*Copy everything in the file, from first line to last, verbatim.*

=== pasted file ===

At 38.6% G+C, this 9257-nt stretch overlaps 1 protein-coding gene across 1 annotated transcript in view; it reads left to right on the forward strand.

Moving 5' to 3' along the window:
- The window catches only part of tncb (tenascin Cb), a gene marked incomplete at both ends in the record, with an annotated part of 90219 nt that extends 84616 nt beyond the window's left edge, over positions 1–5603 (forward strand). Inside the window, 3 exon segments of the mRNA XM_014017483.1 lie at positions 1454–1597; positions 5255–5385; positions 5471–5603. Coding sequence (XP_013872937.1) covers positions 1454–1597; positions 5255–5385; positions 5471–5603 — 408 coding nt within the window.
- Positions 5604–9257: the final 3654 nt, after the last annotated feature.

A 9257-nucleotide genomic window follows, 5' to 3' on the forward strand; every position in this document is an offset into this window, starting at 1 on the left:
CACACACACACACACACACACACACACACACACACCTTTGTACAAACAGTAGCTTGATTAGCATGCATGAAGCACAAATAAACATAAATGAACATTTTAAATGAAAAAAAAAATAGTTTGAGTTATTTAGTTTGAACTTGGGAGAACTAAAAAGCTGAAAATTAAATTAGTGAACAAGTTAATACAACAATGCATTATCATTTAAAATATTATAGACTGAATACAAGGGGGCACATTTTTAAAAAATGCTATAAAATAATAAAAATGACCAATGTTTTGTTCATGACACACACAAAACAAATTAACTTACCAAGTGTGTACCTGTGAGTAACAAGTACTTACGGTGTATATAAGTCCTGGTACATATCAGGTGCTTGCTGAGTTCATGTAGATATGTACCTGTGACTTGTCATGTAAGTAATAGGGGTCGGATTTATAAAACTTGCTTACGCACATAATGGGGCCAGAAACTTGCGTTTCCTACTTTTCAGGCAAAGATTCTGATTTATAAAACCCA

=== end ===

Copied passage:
At 38.6% G+C, this 9257-nt stretch overlaps 1 protein-coding gene across 1 annotated transcript in view; it reads left to right on the forward strand.

Moving 5' to 3' along the window:
- The window catches only part of tncb (tenascin Cb), a gene marked incomplete at both ends in the record, with an annotated part of 90219 nt that extends 84616 nt beyond the window's left edge, over positions 1–5603 (forward strand). Inside the window, 3 exon segments of the mRNA XM_014017483.1 lie at positions 1454–1597; positions 5255–5385; positions 5471–5603. Coding sequence (XP_013872937.1) covers positions 1454–1597; positions 5255–5385; positions 5471–5603 — 408 coding nt within the window.
- Positions 5604–9257: the final 3654 nt, after the last annotated feature.

A 9257-nucleotide genomic window follows, 5' to 3' on the forward strand; every position in this document is an offset into this window, starting at 1 on the left:
CACACACACACACACACACACACACACACACACACCTTTGTACAAACAGTAGCTTGATTAGCATGCATGAAGCACAAATAAACATAAATGAACATTTTAAATGAAAAAAAAAATAGTTTGAGTTATTTAGTTTGAACTTGGGAGAACTAAAAAGCTGAAAATTAAATTAGTGAACAAGTTAATACAACAATGCATTATCATTTAAAATATTATAGACTGAATACAAGGGGGCACATTTTTAAAAAATGCTATAAAATAATAAAAATGACCAATGTTTTGTTCATGACACACACAAAACAAATTAACTTACCAAGTGTGTACCTGTGAGTAACAAGTACTTACGGTGTATATAAGTCCTGGTACATATCAGGTGCTTGCTGAGTTCATGTAGATATGTACCTGTGACTTGTCATGTAAGTAATAGGGGTCGGATTTATAAAACTTGCTTACGCACATAATGGGGCCAGAAACTTGCGTTTCCTACTTTTCAGGCAAAGATTCTGATTTATAAAACCCA